Mayor Percy Bland said he has concerns with the Mississippi state flag, the only state flag still featuring a Confederate emblem, and he anticipates its removal from city buildings.
"I have talked about the flag before in regards to it being a divisive symbol in the state of Mississippi," Bland said. "I think the city is going to move forward with the removal."
Bland said he thinks the only state flag being displayed in a city building is in the third floor auditorium of City Hall, where City Council meets and votes.
Bland said he hoped a vote on the flag could be included in the next City Council meeting, which is scheduled 5 p.m. Tuesday, Sept. 19.
"I hope to get to the point (where we replace it with) the bicentennial banner," Bland said, when asked about a possible replacement. Others in the state have suggested flying the bicentennial banner, from the Mississippi Economic Council, in place of the state flag. "It's just going to be removed."
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In a statement, Bland also cited economic development, inclusion and equal employment opportunities as reasons for a change.
"I look forward to a day we can raise a flag that unites us all," Bland said in the statement.
On Monday morning, a small group of activists gathered in front of the Lauderdale County courthouse at to protest the county's confederate statue and state flag.
"We feel that flag is unconstitutional and a relic of slavery," Dennis Allen, a local activist, said, adding that the flag represented a time of treason. "We feel it shouldn't be representative of our state."
A statue recognizing confederate soldiers has stood to the left of the courthouse's main entrance since 1912 and the state flag flies to the right of the courthouse.
Allen said the flag could still be flown from private homes and in museums but that it shouldn't represent Mississippi taxpayers, the state with the highest percentage of African-American citizens, more than 37 percent according to the U.S. Census.
Allen called for all people to come together, regardless of race – especially on Sept. 11, the anniversary of one of the worst terrorist attacks on American soil.
"It's the same sort of terror," Allen said, comparing the Confederate flag to a flag representing the Islamic State. "That's the day that everyone saw how ugly the world can be and that's the same type of hatred."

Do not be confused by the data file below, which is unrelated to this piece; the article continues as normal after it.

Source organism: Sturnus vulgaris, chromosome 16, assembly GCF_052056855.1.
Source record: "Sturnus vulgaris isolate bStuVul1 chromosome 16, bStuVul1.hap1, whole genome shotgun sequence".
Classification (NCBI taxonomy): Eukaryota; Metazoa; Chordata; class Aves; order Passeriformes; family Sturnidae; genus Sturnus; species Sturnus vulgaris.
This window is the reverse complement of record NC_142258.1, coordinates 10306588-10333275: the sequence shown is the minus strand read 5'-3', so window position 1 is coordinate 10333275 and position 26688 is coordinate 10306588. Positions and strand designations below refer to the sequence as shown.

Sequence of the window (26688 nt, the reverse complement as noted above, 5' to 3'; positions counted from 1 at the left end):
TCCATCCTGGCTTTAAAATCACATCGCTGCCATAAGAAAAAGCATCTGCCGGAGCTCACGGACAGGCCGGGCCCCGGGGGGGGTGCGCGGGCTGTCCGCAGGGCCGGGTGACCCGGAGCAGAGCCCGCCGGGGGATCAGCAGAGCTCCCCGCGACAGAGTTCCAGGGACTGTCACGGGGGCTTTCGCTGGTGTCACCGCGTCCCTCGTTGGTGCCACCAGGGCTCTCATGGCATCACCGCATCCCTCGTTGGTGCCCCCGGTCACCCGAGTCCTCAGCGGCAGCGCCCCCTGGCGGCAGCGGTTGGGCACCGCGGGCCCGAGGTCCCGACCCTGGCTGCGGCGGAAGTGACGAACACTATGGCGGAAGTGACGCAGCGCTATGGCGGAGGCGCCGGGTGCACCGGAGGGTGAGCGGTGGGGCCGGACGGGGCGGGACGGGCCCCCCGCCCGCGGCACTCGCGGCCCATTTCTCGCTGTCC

Allen said he hoped the "Power to the People Movement Protest and Rally" would encourage others to sign a petition he planned to circulate.
Sam Bell, a fellow organizer and activist, pointed to the 10 other cities and eight universities in Mississippi that have stopped flying the state flag.
"We're just waiting on Meridian, Mississippi to do the right thing," Bell said. "We want diversity and we want all generations coming together."
Allen and Bell both said they felt the flag held Mississippi, especially African Americans, back.
"When you fly the flag, you disrespect African American people as a whole," Bell said. "People look at this state and think there's a slave mentality."
Allen said they'd approached the Lauderdale County Board of Supervisors, the Meridian City Council and Mayor Percy Bland and believed they had support.
The size of the crowd at the courthouse, five people, didn't phase Allen.
"As long as I've got the Almighty God on my side that's all the support I need," Allen said. "It's time to put God back in the community."
Allen pointed to the state flag, hanging just above his head.
"And that? That's hate right there."
Bland is not the only politician who has expressed reservations about the state's flag.
Greg Snowden, whose House District 83 covers part of Lauderdale County, said he saw the Confederate statue and state flag as two separate issues.
"The flag, supposedly, represents the entire state," said Snowden, who serves as the Pro Tem. "I think it's a legitimate conversation if the flag should be changed."
However, Snowden said he felt differently about the monument, which depicts a nameless foot soldier, and not a Confederate leader.
"That's a common soldier who went to war because his community and state asked him to," Snowden said. "That person was asked to serve and he served."
Snowden said that removing a monument such as the Lauderdale County courthouse's verged into rewriting history.
"I feel the monuments are part of history and ought to remain where they are," Snowden said.
Meridian's Ward 2 representative, Tyrone Johnson, said he wanted to hear from community members before the council decides.
"If it's causing a lot of division in our community, then I think it should be taken down," Johnson said. "I want to hear more detail from both sides about it."
Kim Houston, Meridian's Ward 4 representative, said she didn't think it would be presented at the next council meeting but the agenda setting meeting would be Tuesday.
"I've only had one call regarding the flag and that's the same person who held the rally downtown today," Houston said. "If it's affective to people then we need to look at it as far as taking it down... If it's on the agenda I'll probably vote in favor of taking it down because we don't want to offend people.
"What it means to some people it doesn't mean to others and we need to be mindful of that."
Still, Houston said she hesitated to bring the issue up.
"I'm somewhat afraid to bring up a controversy where there isn't any controversy right now," Houston said. "In Charlottesville, (Virginia) that's the banner that's being raised and that's a problem. But when you're here in Meridian – and I'm not saying we're perfect – but we're not dealing with the same sort of issues that other places are dealing with."